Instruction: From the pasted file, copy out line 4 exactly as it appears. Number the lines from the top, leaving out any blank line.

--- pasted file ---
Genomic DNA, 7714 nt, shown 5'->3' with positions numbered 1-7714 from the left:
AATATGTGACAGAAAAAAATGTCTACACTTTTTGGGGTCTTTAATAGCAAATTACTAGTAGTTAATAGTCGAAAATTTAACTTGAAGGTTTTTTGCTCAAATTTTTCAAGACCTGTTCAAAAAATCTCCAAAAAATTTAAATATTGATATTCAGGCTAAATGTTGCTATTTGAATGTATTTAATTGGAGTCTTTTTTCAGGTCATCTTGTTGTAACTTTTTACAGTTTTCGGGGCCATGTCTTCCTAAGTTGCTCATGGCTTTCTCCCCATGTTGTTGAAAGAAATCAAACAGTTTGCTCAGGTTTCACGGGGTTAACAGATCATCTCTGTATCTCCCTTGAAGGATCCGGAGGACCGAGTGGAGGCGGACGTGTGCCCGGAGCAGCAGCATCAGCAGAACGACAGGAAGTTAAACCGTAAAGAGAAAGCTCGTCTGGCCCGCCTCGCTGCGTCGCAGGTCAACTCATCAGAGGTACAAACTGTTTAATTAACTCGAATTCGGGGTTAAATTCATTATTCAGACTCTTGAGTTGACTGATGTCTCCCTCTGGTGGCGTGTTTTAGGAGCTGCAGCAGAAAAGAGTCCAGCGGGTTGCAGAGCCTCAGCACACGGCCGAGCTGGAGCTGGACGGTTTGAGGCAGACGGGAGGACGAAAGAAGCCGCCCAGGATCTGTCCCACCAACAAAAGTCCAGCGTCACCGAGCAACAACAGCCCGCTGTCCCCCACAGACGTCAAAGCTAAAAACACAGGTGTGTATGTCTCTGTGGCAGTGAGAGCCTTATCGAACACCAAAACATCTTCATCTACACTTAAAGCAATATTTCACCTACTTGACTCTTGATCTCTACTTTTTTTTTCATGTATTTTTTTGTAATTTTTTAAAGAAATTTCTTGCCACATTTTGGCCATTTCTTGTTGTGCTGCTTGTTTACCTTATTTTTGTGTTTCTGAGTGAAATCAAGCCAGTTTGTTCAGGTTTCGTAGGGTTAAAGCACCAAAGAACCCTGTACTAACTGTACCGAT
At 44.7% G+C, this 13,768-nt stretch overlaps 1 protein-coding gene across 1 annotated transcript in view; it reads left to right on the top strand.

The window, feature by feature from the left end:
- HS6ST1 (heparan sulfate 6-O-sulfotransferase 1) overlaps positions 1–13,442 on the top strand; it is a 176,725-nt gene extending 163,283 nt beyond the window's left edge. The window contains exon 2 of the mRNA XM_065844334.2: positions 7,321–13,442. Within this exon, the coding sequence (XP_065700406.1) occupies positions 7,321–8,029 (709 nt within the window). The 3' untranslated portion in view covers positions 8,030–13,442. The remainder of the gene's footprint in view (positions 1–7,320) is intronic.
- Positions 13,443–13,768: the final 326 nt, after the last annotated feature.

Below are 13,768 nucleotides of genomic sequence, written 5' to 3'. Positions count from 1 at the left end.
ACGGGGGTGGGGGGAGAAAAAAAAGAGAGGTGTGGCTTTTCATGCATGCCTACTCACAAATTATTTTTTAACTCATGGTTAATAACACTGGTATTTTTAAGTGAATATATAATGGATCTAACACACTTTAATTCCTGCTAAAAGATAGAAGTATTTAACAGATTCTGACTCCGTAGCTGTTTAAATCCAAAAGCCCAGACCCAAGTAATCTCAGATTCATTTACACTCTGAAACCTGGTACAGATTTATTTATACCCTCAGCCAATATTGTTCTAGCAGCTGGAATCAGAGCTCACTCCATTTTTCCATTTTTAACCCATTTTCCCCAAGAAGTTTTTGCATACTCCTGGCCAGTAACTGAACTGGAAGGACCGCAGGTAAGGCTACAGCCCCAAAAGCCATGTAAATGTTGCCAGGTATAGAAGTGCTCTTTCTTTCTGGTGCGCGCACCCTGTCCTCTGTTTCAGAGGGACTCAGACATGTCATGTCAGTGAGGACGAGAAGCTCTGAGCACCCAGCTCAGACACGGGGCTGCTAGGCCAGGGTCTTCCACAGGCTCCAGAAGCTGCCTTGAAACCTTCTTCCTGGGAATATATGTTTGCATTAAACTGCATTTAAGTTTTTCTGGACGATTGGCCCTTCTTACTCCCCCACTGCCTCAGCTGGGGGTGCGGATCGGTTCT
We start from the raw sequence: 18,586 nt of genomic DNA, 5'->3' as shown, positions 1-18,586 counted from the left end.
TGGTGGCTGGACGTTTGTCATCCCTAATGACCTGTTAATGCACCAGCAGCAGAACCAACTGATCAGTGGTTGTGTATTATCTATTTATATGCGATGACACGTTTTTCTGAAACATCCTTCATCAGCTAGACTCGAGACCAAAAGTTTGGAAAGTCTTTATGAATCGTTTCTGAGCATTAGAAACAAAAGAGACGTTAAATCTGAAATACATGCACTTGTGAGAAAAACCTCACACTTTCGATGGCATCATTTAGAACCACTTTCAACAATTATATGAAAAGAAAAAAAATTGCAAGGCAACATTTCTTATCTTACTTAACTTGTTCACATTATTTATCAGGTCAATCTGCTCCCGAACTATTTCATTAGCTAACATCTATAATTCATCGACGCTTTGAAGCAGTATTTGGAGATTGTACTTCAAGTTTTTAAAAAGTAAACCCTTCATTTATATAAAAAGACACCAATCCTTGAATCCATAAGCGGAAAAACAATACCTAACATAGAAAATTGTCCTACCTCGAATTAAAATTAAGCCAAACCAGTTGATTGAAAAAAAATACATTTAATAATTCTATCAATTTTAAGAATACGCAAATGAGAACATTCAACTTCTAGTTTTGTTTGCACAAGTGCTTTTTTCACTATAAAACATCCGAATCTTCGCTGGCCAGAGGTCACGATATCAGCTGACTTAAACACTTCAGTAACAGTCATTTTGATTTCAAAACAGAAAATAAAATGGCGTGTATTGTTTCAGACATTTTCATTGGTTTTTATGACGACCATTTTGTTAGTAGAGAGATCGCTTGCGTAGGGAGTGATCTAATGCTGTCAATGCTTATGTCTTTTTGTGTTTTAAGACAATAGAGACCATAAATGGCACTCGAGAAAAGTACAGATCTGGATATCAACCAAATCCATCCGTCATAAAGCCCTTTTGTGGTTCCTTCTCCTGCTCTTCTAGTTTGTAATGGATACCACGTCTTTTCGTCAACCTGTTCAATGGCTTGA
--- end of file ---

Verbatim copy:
The window, feature by feature from the left end: